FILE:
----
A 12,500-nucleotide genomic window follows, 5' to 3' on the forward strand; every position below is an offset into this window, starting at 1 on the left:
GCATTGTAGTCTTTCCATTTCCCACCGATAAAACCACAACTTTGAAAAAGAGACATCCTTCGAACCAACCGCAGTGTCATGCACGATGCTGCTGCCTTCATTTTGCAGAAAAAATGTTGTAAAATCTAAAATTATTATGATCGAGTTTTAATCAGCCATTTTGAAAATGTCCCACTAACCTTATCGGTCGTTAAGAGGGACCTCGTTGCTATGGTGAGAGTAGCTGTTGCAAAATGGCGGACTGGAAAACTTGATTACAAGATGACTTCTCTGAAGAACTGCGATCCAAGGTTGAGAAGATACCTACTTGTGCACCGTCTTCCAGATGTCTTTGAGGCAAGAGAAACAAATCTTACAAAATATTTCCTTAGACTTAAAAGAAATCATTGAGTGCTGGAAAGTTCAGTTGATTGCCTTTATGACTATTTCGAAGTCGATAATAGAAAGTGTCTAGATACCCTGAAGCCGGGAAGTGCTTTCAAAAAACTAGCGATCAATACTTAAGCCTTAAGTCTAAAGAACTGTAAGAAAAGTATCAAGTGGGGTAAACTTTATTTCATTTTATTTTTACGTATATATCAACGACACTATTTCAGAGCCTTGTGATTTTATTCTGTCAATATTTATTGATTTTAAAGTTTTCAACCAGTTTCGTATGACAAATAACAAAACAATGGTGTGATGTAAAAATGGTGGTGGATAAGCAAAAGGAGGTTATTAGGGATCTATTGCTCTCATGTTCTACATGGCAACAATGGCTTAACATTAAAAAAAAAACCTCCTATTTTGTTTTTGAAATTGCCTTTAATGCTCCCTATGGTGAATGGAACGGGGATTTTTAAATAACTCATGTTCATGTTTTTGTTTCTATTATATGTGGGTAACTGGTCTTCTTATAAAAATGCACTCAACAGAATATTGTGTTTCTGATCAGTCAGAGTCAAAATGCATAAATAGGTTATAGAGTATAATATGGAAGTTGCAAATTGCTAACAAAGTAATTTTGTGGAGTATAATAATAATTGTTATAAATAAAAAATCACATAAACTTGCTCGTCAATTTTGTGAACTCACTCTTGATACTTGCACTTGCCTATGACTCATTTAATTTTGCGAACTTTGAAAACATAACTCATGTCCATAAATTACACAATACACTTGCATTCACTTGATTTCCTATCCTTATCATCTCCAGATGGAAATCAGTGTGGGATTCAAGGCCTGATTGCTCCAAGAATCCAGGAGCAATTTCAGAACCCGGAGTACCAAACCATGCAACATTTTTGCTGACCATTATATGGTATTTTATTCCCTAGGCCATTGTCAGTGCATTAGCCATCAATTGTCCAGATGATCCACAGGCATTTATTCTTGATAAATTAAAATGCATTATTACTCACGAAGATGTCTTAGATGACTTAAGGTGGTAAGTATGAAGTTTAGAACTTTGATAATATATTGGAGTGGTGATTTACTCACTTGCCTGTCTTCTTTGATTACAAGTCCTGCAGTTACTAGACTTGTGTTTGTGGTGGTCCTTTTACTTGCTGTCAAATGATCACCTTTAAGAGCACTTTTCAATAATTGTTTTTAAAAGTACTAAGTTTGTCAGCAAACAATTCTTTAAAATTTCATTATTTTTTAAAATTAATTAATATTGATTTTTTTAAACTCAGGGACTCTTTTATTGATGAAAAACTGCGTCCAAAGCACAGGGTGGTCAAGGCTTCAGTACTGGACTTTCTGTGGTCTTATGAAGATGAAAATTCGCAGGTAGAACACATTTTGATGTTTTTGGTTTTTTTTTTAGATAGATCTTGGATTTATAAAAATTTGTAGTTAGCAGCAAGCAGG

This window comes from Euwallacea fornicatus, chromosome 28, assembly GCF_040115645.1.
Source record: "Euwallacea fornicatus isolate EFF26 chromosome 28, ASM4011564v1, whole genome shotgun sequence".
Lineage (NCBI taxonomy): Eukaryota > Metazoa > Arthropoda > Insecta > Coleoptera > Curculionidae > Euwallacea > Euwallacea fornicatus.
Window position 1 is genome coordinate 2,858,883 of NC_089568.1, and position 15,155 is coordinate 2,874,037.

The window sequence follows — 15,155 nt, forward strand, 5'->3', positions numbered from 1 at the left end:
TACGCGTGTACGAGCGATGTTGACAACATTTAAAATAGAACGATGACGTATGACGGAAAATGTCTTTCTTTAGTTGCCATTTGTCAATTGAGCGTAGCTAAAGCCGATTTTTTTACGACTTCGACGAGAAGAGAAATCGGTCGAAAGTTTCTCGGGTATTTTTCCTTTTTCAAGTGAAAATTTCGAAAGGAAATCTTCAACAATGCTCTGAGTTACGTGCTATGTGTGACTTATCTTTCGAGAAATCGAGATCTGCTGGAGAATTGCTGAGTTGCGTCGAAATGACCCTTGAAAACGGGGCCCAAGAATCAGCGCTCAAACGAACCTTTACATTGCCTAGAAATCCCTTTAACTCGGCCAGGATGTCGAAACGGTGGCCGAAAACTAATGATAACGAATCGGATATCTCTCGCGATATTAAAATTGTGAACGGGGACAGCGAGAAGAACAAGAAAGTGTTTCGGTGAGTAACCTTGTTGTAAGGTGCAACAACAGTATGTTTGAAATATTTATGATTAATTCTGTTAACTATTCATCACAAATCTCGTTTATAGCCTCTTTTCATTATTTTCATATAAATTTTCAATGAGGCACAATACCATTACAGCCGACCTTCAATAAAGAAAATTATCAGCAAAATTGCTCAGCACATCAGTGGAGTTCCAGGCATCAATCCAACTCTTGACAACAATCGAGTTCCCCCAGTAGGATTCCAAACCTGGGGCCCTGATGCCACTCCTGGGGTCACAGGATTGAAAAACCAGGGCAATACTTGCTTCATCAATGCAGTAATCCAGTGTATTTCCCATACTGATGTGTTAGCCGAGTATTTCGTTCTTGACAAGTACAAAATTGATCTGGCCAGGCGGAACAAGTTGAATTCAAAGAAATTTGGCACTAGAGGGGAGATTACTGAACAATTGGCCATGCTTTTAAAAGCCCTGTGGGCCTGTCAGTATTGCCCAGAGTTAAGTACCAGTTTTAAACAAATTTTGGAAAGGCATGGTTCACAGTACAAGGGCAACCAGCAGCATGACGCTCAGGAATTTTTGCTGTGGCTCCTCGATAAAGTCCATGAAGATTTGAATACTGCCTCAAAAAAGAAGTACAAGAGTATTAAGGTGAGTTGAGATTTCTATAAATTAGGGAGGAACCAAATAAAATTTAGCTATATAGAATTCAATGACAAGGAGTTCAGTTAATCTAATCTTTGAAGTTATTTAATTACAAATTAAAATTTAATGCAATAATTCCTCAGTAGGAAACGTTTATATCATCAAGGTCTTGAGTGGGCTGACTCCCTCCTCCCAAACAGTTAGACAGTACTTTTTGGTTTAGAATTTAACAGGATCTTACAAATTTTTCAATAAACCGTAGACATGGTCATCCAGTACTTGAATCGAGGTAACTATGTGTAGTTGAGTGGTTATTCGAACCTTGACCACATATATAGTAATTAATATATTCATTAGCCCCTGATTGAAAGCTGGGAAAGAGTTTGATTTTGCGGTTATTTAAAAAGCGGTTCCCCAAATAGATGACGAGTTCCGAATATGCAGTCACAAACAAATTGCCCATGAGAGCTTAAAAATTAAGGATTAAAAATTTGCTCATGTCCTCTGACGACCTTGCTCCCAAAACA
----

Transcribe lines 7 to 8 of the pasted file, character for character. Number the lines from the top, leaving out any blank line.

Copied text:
The window sequence follows — 15,155 nt, forward strand, 5'->3', positions numbered from 1 at the left end:
TACGCGTGTACGAGCGATGTTGACAACATTTAAAATAGAACGATGACGTATGACGGAAAATGTCTTTCTTTAGTTGCCATTTGTCAATTGAGCGTAGCTAAAGCCGATTTTTTTACGACTTCGACGAGAAGAGAAATCGGTCGAAAGTTTCTCGGGTATTTTTCCTTTTTCAAGTGAAAATTTCGAAAGGAAATCTTCAACAATGCTCTGAGTTACGTGCTATGTGTGACTTATCTTTCGAGAAATCGAGATCTGCTGGAGAATTGCTGAGTTGCGTCGAAATGACCCTTGAAAACGGGGCCCAAGAATCAGCGCTCAAACGAACCTTTACATTGCCTAGAAATCCCTTTAACTCGGCCAGGATGTCGAAACGGTGGCCGAAAACTAATGATAACGAATCGGATATCTCTCGCGATATTAAAATTGTGAACGGGGACAGCGAGAAGAACAAGAAAGTGTTTCGGTGAGTAACCTTGTTGTAAGGTGCAACAACAGTATGTTTGAAATATTTATGATTAATTCTGTTAACTATTCATCACAAATCTCGTTTATAGCCTCTTTTCATTATTTTCATATAAATTTTCAATGAGGCACAATACCATTACAGCCGACCTTCAATAAAGAAAATTATCAGCAAAATTGCTCAGCACATCAGTGGAGTTCCAGGCATCAATCCAACTCTTGACAACAATCGAGTTCCCCCAGTAGGATTCCAAACCTGGGGCCCTGATGCCACTCCTGGGGTCACAGGATTGAAAAACCAGGGCAATACTTGCTTCATCAATGCAGTAATCCAGTGTATTTCCCATACTGATGTGTTAGCCGAGTATTTCGTTCTTGACAAGTACAAAATTGATCTGGCCAGGCGGAACAAGTTGAATTCAAAGAAATTTGGCACTAGAGGGGAGATTACTGAACAATTGGCCATGCTTTTAAAAGCCCTGTGGGCCTGTCAGTATTGCCCAGAGTTAAGTACCAGTTTTAAACAAATTTTGGAAAGGCATGGTTCACAGTACAAGGGCAACCAGCAGCATGACGCTCAGGAATTTTTGCTGTGGCTCCTCGATAAAGTCCATGAAGATTTGAATACTGCCTCAAAAAAGAAGTACAAGAGTATTAAGGTGAGTTGAGATTTCTATAAATTAGGGAGGAACCAAATAAAATTTAGCTATATAGAATTCAATGACAAGGAGTTCAGTTAATCTAATCTTTGAAGTTATTTAATTACAAATTAAAATTTAATGCAATAATTCCTCAGTAGGAAACGTTTATATCATCAAGGTCTTGAGTGGGCTGACTCCCTCCTCCCAAACAGTTAGACAGTACTTTTTGGTTTAGAATTTAACAGGATCTTACAAATTTTTCAATAAACCGTAGACATGGTCATCCAGTACTTGAATCGAGGTAACTATGTGTAGTTGAGTGGTTATTCGAACCTTGACCACATATATAGTAATTAATATATTCATTAGCCCCTGATTGAAAGCTGGGAAAGAGTTTGATTTTGCGGTTATTTAAAAAGCGGTTCCCCAAATAGATGACGAGTTCCGAATATGCAGTCACAAACAAATTGCCCATGAGAGCTTAAAAATTAAGGATTAAAAATTTGCTCATGTCCTCTGACGACCTTGCTCCCAAAACA